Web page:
Every Army aircraft flying in WWII had a manual that was titled “List of Applicable Publications for __” (LAP). While this title might make the content seem as interesting as watching paint dry, these manuals are the second piece of information that is necessary in determining what date makes a manual the latest revision. Any List of Applicable Publications document number always ends in a -01, and many revisions can be found for individual aircraft. When working to determine the latest revisions of the P-51D (-1 through -4) manuals, I utilized every version of the LAP for the Mustang that I could find; 31 different revisions, spanning dates from 1947 through 1955.
LAP’s are important because they tell us every single manual and TO that applies to our aircraft, at the date when that specific LAP was published. Using multiple revisions of LAP’s allowed me to see when specific manuals and TO’s were added as required materials for the P-51D, and the revision dates of each of these manuals.
After looking through all the LAP’s, I was able to determine the last date when the -1 through -4 Mustang manuals were released. Once I knew this information, I then had to find a version with that revision date listed on the cover – mainly because I needed to utilize the List of Revised pages on the back of the cover. Having this latest revision of the List of Revised pages allowed me to go through each manual (page by page) and verify that I had all the correctly revised pages as per the list.
As I mentioned previously, revised pages were almost never inserted into manuals, and because of this it was difficult to find the exact pages I needed to complete the manuals. For example, I had to hunt down nine different versions of the P-51D maintenance manual in order to get the correct revision of each page that I needed.
Having the latest revision of a manual does not mean that no other versions are necessary. I am constantly encouraging the guys in the shop to look at multiple versions of the same manual. Most of us are familiar with the fact that important information was often omitted in later revisions to save space, or because it was thought that a topic was “common knowledge”. Knowing the difference between an omission and a revision/change due to incorrect or outdated information is also a key to safe operation and maintenance practices. However, having the latest revision manual on the shelf means that you can always verify or inform any decision from a verified source.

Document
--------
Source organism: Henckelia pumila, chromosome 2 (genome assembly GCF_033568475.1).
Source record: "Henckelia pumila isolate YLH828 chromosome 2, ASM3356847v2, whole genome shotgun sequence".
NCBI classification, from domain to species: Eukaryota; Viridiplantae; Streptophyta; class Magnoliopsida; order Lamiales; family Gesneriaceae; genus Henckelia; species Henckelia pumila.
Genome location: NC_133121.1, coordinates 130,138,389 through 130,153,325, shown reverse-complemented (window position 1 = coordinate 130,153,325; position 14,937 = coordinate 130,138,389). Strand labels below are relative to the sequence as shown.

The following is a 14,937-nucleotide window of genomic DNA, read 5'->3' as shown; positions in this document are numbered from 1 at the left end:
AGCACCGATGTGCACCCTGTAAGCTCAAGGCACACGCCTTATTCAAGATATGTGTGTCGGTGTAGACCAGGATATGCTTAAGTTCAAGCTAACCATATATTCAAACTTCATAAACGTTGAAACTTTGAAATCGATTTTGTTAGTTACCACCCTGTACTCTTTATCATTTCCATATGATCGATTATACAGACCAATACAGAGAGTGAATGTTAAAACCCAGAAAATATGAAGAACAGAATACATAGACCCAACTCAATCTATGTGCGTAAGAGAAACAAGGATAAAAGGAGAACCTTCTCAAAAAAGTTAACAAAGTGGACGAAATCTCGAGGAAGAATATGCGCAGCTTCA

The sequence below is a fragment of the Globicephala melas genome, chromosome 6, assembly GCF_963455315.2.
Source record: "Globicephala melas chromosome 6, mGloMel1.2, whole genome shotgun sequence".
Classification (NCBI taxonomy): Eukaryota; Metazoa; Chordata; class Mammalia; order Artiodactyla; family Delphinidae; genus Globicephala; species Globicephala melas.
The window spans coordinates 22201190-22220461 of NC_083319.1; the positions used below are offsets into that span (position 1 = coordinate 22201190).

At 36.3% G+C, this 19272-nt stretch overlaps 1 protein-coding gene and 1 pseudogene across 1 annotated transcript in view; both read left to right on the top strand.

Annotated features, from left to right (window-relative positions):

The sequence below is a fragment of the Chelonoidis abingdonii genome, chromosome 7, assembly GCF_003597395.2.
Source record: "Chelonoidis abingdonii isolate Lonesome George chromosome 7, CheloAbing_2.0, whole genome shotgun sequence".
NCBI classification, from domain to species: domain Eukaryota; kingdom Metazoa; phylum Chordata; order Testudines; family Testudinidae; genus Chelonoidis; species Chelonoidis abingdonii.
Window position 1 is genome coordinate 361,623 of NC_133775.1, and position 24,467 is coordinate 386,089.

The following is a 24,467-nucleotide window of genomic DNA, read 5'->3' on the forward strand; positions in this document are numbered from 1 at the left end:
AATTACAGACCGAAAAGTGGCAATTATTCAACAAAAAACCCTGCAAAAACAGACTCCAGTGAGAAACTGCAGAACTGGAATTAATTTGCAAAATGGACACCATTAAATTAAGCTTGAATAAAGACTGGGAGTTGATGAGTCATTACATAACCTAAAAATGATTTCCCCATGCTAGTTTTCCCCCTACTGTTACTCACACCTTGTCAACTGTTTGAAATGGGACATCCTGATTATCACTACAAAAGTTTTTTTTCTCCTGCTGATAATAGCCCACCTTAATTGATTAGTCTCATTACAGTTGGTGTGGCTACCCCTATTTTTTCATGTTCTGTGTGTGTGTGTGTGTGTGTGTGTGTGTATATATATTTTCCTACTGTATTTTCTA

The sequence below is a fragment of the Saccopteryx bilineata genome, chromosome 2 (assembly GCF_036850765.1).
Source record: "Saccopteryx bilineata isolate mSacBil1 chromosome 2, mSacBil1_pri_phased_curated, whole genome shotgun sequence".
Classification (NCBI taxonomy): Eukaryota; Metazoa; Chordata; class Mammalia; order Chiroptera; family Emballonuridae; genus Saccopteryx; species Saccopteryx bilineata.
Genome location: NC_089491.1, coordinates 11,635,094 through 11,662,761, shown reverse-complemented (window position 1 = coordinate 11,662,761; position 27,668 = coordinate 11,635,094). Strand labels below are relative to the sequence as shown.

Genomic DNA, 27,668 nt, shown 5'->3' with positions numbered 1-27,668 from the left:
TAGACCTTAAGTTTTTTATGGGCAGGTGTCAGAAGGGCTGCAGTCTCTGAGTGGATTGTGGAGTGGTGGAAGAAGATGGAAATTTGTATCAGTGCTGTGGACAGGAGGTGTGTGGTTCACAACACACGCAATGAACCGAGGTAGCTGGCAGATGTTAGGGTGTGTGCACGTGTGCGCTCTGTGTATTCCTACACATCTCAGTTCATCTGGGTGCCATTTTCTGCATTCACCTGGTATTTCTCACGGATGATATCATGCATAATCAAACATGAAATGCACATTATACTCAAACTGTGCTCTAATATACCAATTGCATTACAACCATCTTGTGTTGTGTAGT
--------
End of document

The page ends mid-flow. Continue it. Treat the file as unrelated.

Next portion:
The main goal of completing this project was to have a set of manuals that could address the disclaimer in the Mustang type certificate about which revision of the high level manuals to use when answering maintenance questions about the P-51D. However, safe operation is a close second to FAA compliance. The internal goal for us was to address these key points, and also make these manuals available to the owners, operators, and mechanics who really do need them on the shelf.
My background in bookbinding came in handy when we sat down to discuss the best way to make these manuals available. We wanted them to look different from other manuals, so it would be obvious they were something special. However, we also wanted them to be high quality and durable so that they could be easily used in the shop environment. In the end I ended up creating a hybrid binding style that allows the manual to lay flat, while being more durable (and more stylish) than a standard 3-ring binder. Each manual is hard bound with a laminated cover, and the manual itself is printed in full color on heavy weight gloss paper. Because I created the binding and design myself, I also make all the individual components and assemble them myself in-house here at AirCorps.
A key component of these manuals is the document I created to illustrate and validate the work that went into compiling each one. This document is attached to the inside cover of each manual, and is the verification that these manuals are in fact the latest revision. After discussing this project with many different people at the FAA, we decided that this document should be comprehensive enough to demonstrate to any inspector the validity of these manuals. This document, along with the unique binding of the set, make the collection stand out on the shelf, and in an inspectors mind.
We have had great feedback on the sets that we have sold, and know that these manuals are a necessity if you either own, operate, or maintain a P-51D Mustang. Many shops have already purchased the sets, and personalized them with the serial number and owner of the aircraft, a service I offer for each set sold. We are excited to offer these sets to others, so that everyone can benefit from this crucial information. The manual sets are for sale on AirCorps Depot, click here, or the graphic to the right for more info and pricing. If you have questions, or would like more information about the manuals or my process, please feel free to contact me at:
or, call the shop at: 218-444-4478
Keep ’em flying!